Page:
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In re Application of 250 Riverside Drive Tenants' Association

Supreme Court, New York County

September 16, 2013

In the Matter of the Application of 250 Riverside Drive Tenants' Association and Matthew Begun, Petitioners, For a Judgment Pursuant to Article 78 of the Civil Practice Law and Rules,
New York State Division of Housing and Community Renewal, and DEBORAH ASSOCIATES, Respondents.

Unpublished Opinion

For Petitioners: Adele Bartlett, Esq.

For Respondent New York State Division of Housing and Community Renewal: Gary R. Connor, General Counsel Of Counsel: Kathleen Lamar

For Respondent Deborah Associates: Robert M. Olshever, P.C. by: Robert M. Olshever, Esq.

Michael D. Stallman, J.

Petitioner 250 Riverside Drive Tenants' Association represents tenants of rent-regulated apartments in the premises located at 250 Riverside Drive, New York, New York (premises); petitioner Matthew Begun is an individual rent-regulated tenant in the premises (both petitioners together, petitioners). Petitioners bring this Article 78 proceeding to overturn a determination of respondent New York State Division of Housing and Community Renewal (DHCR), which granted a Major Capital Improvement (MCI) rent increase to respondent Deborah Associates (Deborah), which was the owner of the premises, and petitioners' landlord. Petitioners also seek to overturn the denial of their Petition for Administrative Review (PAR).


Commencing in 2006, and concluding in 2007, Deborah claims to have had extensive exterior restoration work performed on the premises, including the removal and replacement of all of the premises' parapet walls, repair and replacement of balustrades on several balconies on the premises, and waterproofing and pointing where necessary, including some waterproofing work on the bulkhead and roof. Deborah also installed a new security camera monitoring system in the premises.

The work on the exterior of the premises was performed by L & Z Restoration Corp. (L & Z), pursuant to a proposal, dated May 1, 2006 (Petition, Ex. C), which listed a lump sum of $525, 085 for all of the work delineated. The proposal was signed by L & Z's president, Zbigniew Jacubiak (Jacubiak), and accepted by Deborah. The proposal is the only contract between Deborah and L & Z. The cost of the security system was $6, 704, and was performed by another contractor in 2006.

In 2008, Deborah filed an application with DHCR for an MCI rent increase for the premises, based on the totality of the exterior work, and for the security camera monitoring system. Deborah supported its application with the proposal, cancelled checks for the work performed, and a "Supplement 1 - Owner and Contractor/Vendor Affirmation" (Contractor Affirmation), in which Jacubiak affirmed that L & Z had performed all of the work, and had been paid in full. The Contractor Affirmation also included a diagram of the exterior footprint of the premises, indicating, apparently, that work was performed on the parapets of all of the exterior walls; Department of Buildings (DOB) permits; and documentation that DOB had signed off on the work. The application also requested an MCI rent increase based on architectural fees and expediting services. Evidence for the installation of the security camera monitoring services was included, for a total overall expenditure by Deborah of $548, 775. Deborah also provided, upon request of DHCR, a cost breakdown for the project.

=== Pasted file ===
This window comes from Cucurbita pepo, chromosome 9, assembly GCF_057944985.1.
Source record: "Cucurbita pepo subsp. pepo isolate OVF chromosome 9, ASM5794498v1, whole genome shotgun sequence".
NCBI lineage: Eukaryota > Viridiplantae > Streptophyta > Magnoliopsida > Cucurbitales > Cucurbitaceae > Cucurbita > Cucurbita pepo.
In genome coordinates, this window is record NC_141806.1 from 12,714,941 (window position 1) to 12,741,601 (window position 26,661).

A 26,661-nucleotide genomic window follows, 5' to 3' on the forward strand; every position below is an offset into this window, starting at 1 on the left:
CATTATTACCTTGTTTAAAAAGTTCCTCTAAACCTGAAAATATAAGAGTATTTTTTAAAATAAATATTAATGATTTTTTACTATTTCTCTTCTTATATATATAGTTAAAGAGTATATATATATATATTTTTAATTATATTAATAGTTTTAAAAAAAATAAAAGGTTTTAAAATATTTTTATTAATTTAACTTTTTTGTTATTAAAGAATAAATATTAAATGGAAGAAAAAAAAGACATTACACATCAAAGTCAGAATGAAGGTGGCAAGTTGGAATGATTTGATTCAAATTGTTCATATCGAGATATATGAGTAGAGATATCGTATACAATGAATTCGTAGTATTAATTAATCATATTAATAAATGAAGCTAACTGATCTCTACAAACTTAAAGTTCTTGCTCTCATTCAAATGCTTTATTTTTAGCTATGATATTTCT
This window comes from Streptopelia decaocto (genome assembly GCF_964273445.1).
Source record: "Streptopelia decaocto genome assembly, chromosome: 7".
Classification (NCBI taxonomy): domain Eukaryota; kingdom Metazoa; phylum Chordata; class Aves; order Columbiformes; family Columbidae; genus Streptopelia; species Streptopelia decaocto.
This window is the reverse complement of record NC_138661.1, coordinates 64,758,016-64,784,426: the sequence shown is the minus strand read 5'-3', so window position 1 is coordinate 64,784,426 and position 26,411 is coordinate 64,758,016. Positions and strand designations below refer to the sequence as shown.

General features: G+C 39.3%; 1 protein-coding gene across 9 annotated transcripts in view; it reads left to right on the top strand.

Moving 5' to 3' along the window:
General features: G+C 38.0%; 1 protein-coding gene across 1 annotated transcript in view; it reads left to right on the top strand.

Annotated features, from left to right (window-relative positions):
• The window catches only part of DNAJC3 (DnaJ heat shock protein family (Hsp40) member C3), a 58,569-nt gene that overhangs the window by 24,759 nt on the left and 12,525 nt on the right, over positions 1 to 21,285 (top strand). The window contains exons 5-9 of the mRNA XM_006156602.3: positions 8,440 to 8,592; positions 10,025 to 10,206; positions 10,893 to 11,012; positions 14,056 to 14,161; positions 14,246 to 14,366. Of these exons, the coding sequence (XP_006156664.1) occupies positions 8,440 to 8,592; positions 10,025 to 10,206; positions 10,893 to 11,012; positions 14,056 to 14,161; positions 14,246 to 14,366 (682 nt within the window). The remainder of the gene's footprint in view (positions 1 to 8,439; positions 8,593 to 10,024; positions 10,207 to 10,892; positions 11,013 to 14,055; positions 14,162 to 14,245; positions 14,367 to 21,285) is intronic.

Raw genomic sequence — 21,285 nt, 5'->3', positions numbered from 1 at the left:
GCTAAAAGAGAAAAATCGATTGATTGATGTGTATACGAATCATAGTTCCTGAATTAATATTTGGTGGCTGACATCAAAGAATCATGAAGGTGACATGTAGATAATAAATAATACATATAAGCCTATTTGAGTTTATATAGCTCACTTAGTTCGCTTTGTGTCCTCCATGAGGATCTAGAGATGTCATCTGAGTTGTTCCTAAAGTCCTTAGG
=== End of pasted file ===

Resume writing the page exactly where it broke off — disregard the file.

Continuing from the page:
Petitioners objected to the MCI application in June 2008. They complained that the documentation did not support the performance of extensive exterior restoration work, and that some of the work on portions of the building was incidental, and not the kind of building-wide repairs as required for an MCI. Petitioners also objected to the MCI request regarding the security cameras, in that the system did not replace an already existing system, and did not improve the existing intercom system.

Petitioners made numerous objections to L & Z's proposal, claiming, essentially, that it was not specific enough to show where the work was to be performed. Petitioners also brought to DHCR's attention a perceived flaw in the MCI application, in that several documents allegedly signed by Jacubiak each appeared to have been signed by a different hand. [1] Petitioners also objected to the cost breakdown provided by Deborah as incomplete and speculative, as it allegedly did not include all the work allegedly performed, and included things which were not done, such as scaffolding.

DHCR apparently misplaced the file in this matter, and asked the parties to reconstruct their respective paperwork. When Deborah resubmitted its Supplement 1 form, the words "exterior restoration work" had been replaced with the words "exterior restoration work, including parapet replacement."

DHCR's Rent Administrator issued an order granting the MCI increase on May 20, 2010, based on the exterior restoration work performed and the installation of the cameras. DHCR granted Deborah a rent increase in the amount of $19.42 per room per month for each apartment.

Petitioners filed their PAR on June 15, 2010, raising the same objections as they had in the proceeding before. The PAR was denied on August 16, 2012, for the reasons given by the rent administrator below. This proceeding ensued.